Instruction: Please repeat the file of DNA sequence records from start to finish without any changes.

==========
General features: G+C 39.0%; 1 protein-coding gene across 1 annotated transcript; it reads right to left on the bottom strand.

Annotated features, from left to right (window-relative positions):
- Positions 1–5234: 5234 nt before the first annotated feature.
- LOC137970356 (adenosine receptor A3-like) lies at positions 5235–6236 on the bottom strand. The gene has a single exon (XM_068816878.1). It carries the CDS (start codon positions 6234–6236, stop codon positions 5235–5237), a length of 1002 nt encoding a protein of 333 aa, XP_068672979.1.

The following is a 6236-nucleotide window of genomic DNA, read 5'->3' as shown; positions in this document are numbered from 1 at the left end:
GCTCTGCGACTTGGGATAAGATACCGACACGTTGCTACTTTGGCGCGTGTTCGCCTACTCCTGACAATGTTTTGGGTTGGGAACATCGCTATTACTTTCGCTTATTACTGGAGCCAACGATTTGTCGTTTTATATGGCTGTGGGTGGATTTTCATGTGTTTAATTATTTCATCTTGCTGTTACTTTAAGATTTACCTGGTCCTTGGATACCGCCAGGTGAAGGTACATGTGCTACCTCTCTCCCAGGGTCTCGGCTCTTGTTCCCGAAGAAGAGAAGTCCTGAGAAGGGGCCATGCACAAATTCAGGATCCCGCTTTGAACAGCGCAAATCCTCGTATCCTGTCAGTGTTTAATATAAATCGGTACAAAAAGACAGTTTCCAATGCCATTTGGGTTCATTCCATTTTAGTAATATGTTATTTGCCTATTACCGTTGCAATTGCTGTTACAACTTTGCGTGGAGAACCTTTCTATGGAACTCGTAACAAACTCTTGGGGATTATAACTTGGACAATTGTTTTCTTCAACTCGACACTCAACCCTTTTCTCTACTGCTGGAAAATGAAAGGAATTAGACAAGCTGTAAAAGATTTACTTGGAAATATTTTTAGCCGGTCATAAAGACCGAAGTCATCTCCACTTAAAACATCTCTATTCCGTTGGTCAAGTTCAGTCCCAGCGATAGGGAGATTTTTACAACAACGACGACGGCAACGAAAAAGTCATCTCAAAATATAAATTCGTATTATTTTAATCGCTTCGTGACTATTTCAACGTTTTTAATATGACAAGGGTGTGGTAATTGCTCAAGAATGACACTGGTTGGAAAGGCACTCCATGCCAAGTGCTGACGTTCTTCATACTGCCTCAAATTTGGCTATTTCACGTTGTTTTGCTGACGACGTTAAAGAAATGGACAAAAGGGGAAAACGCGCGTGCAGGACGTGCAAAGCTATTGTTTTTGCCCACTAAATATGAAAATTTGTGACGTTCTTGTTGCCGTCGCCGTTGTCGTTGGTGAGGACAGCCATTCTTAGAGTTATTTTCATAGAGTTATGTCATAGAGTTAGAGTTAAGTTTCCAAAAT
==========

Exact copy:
General features: G+C 39.0%; 1 protein-coding gene across 1 annotated transcript; it reads right to left on the bottom strand.

Annotated features, from left to right (window-relative positions):
- Positions 1–5234: 5234 nt before the first annotated feature.
- LOC137970356 (adenosine receptor A3-like) lies at positions 5235–6236 on the bottom strand. The gene has a single exon (XM_068816878.1). It carries the CDS (start codon positions 6234–6236, stop codon positions 5235–5237), a length of 1002 nt encoding a protein of 333 aa, XP_068672979.1.

The following is a 6236-nucleotide window of genomic DNA, read 5'->3' as shown; positions in this document are numbered from 1 at the left end:
GCTCTGCGACTTGGGATAAGATACCGACACGTTGCTACTTTGGCGCGTGTTCGCCTACTCCTGACAATGTTTTGGGTTGGGAACATCGCTATTACTTTCGCTTATTACTGGAGCCAACGATTTGTCGTTTTATATGGCTGTGGGTGGATTTTCATGTGTTTAATTATTTCATCTTGCTGTTACTTTAAGATTTACCTGGTCCTTGGATACCGCCAGGTGAAGGTACATGTGCTACCTCTCTCCCAGGGTCTCGGCTCTTGTTCCCGAAGAAGAGAAGTCCTGAGAAGGGGCCATGCACAAATTCAGGATCCCGCTTTGAACAGCGCAAATCCTCGTATCCTGTCAGTGTTTAATATAAATCGGTACAAAAAGACAGTTTCCAATGCCATTTGGGTTCATTCCATTTTAGTAATATGTTATTTGCCTATTACCGTTGCAATTGCTGTTACAACTTTGCGTGGAGAACCTTTCTATGGAACTCGTAACAAACTCTTGGGGATTATAACTTGGACAATTGTTTTCTTCAACTCGACACTCAACCCTTTTCTCTACTGCTGGAAAATGAAAGGAATTAGACAAGCTGTAAAAGATTTACTTGGAAATATTTTTAGCCGGTCATAAAGACCGAAGTCATCTCCACTTAAAACATCTCTATTCCGTTGGTCAAGTTCAGTCCCAGCGATAGGGAGATTTTTACAACAACGACGACGGCAACGAAAAAGTCATCTCAAAATATAAATTCGTATTATTTTAATCGCTTCGTGACTATTTCAACGTTTTTAATATGACAAGGGTGTGGTAATTGCTCAAGAATGACACTGGTTGGAAAGGCACTCCATGCCAAGTGCTGACGTTCTTCATACTGCCTCAAATTTGGCTATTTCACGTTGTTTTGCTGACGACGTTAAAGAAATGGACAAAAGGGGAAAACGCGCGTGCAGGACGTGCAAAGCTATTGTTTTTGCCCACTAAATATGAAAATTTGTGACGTTCTTGTTGCCGTCGCCGTTGTCGTTGGTGAGGACAGCCATTCTTAGAGTTATTTTCATAGAGTTATGTCATAGAGTTAGAGTTAAGTTTCCAAAAT